Topwater Fishing For Juvenile Tarpon

Sunday, October 8, 2017

This afternoon seemed like a good time to head out to the river and do some tarpon fishing, so I grabbed my fly rod, a couple of boxes of flies and headed for the last place I caught some fish.  Or, at least had some hits.

Open flowing culverts are usually magnets for fish, so I headed to the same area where I lost several juvenile tarpon yesterday afternoon around some open culverts.

When I eased up to the spot, a fisherman was just preparing to leave so I asked him if he had caught anything.

He told me he had a couple of hits but could not hook anything.  Kind of like what happened to me yesterday at the same spot.

I took a couple of short videos of the fish rolling and dimpling on the surface until he left and then rigged up my fly rod with a heaver leader than I was using yesterday and tied on a dark patterned tarpon fly.

After a couple of casts, I briefly hooked into a small tarpon that flipped the fly after the first jump.  I was hoping today wouldn't be a repeat of yesterday but it was too early to make any rash judgements.

I spent the next half hour or so casting several fly patterns and missing three more tarpon.  I just could not get a solid hookup to save my life and after a while, I couldn't buy another strike either.

As I was thinking about tying on another pattern, a guy pulled up with a spinning rod and a gold spoon and asked me if I minded him fishing the area.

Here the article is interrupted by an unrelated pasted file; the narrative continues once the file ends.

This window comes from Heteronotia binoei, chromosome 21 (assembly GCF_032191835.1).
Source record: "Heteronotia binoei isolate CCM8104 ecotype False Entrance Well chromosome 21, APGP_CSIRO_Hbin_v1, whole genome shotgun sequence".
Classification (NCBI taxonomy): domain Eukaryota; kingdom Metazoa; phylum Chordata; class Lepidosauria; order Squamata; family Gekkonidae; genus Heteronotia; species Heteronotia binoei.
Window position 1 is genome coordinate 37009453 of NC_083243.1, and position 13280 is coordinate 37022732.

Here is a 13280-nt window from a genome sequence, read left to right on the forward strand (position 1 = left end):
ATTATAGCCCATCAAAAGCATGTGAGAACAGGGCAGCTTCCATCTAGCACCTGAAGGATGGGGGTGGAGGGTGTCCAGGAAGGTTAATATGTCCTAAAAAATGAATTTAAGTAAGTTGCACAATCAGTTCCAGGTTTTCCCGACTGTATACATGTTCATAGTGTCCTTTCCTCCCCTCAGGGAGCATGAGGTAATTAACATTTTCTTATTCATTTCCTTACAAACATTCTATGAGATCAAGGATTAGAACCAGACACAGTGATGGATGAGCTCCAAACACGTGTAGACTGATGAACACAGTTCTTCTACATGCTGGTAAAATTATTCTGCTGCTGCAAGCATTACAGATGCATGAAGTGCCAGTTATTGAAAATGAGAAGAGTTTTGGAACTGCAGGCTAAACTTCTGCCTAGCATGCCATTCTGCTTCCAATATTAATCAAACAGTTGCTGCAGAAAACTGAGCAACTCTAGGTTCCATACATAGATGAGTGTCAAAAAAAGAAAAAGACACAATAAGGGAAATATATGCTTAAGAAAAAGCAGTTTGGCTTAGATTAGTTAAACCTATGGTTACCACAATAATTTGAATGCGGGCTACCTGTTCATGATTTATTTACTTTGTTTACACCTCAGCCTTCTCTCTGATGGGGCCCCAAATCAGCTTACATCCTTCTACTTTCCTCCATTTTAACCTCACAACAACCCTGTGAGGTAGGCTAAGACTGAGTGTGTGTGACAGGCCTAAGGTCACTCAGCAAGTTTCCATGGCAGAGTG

I had no problems with that, especially since the fish seemed to have developed lockjaw.


His name was Kirby Laneau, and we spent the next hour or so trying to catch the tarpon that were in the area on a variety of artificial baits.

I spent a lot of time on my cell phone trying to get a shot of him catching a fish but although he was willing,  the fish weren't so much.

He had a few strikes on his flies and after some time he switched to a popping bug, and finally a topwater frog colored Torpedo propeller bait that finally snagged a fish; below.


Kirby knew his way around a fly rod and we had a pleasant discussion on a variety of topics while trying to catch a fish.

I intermittently tried a gold spoon, a swim bait that I had a few hits on, and finally as dusk came upon us, a Chug Bug that I normally used for spotted sea trout and redfish along Peacocks Pocket Road, when it used to be open to vehicle traffic.

After Kirby hooked and landed his tarpon, I broke down and tied on the Chug Bug with only about a 20 inch piece of fluorocarbon leader between the lure and my 40 pound Power Pro main line.

I wasn't convinced that I would be able to catch anything with the short piece of leader but I didn't have time to tie on a longer piece.  It was getting dark.

I had three or four decent hits on the Chug Bug, but I still could not sink a hook into a fish.  I'm beginning to think I have some kind of  "fish hooking curse" or something.

Anyway, as we were casting the area, a large oversize snook jumped at least 6 feet into the air as it was chasing something for dinner.  The fish looked like it was between 3 to 4 feet long as it splashed back into the water.

As luck would have it, I couldn't get it on my cell phone however, I did compile these vids of this afternoons fishing excursion.


I really need to remember to bring along my Go Pro next time.

When the mosquitoes started to fatten up on the blood from my legs, I finally decided to call it a day and head back home.

I bid farewell to Kirby and took his pic before he left so I could post it here tonight.

Till next time,
Tight Lines and Bent Rods.